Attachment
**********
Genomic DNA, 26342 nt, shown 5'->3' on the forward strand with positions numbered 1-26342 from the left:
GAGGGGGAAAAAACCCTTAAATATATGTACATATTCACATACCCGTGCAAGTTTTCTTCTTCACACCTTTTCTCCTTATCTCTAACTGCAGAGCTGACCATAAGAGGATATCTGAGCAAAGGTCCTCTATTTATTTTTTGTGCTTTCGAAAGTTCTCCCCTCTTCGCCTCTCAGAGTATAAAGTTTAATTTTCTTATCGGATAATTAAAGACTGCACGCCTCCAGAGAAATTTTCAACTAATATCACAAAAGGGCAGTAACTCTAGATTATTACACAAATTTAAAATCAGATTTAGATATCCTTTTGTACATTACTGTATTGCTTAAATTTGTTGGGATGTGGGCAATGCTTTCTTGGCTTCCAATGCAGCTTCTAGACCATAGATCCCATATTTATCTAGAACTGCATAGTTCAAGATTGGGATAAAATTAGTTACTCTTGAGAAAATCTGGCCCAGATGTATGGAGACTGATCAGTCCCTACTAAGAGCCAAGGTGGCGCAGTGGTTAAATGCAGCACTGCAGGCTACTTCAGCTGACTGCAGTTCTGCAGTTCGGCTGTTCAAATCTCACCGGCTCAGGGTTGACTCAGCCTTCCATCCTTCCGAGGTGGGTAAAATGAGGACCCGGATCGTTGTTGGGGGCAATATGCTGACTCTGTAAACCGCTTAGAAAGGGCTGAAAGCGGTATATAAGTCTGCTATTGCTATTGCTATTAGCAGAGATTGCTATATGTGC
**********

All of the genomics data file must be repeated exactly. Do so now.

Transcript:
Genomic DNA, 26342 nt, shown 5'->3' on the forward strand with positions numbered 1-26342 from the left:
GAGGGGGAAAAAACCCTTAAATATATGTACATATTCACATACCCGTGCAAGTTTTCTTCTTCACACCTTTTCTCCTTATCTCTAACTGCAGAGCTGACCATAAGAGGATATCTGAGCAAAGGTCCTCTATTTATTTTTTGTGCTTTCGAAAGTTCTCCCCTCTTCGCCTCTCAGAGTATAAAGTTTAATTTTCTTATCGGATAATTAAAGACTGCACGCCTCCAGAGAAATTTTCAACTAATATCACAAAAGGGCAGTAACTCTAGATTATTACACAAATTTAAAATCAGATTTAGATATCCTTTTGTACATTACTGTATTGCTTAAATTTGTTGGGATGTGGGCAATGCTTTCTTGGCTTCCAATGCAGCTTCTAGACCATAGATCCCATATTTATCTAGAACTGCATAGTTCAAGATTGGGATAAAATTAGTTACTCTTGAGAAAATCTGGCCCAGATGTATGGAGACTGATCAGTCCCTACTAAGAGCCAAGGTGGCGCAGTGGTTAAATGCAGCACTGCAGGCTACTTCAGCTGACTGCAGTTCTGCAGTTCGGCTGTTCAAATCTCACCGGCTCAGGGTTGACTCAGCCTTCCATCCTTCCGAGGTGGGTAAAATGAGGACCCGGATCGTTGTTGGGGGCAATATGCTGACTCTGTAAACCGCTTAGAAAGGGCTGAAAGCGGTATATAAGTCTGCTATTGCTATTGCTATTAGCAGAGATTGCTATATGTGC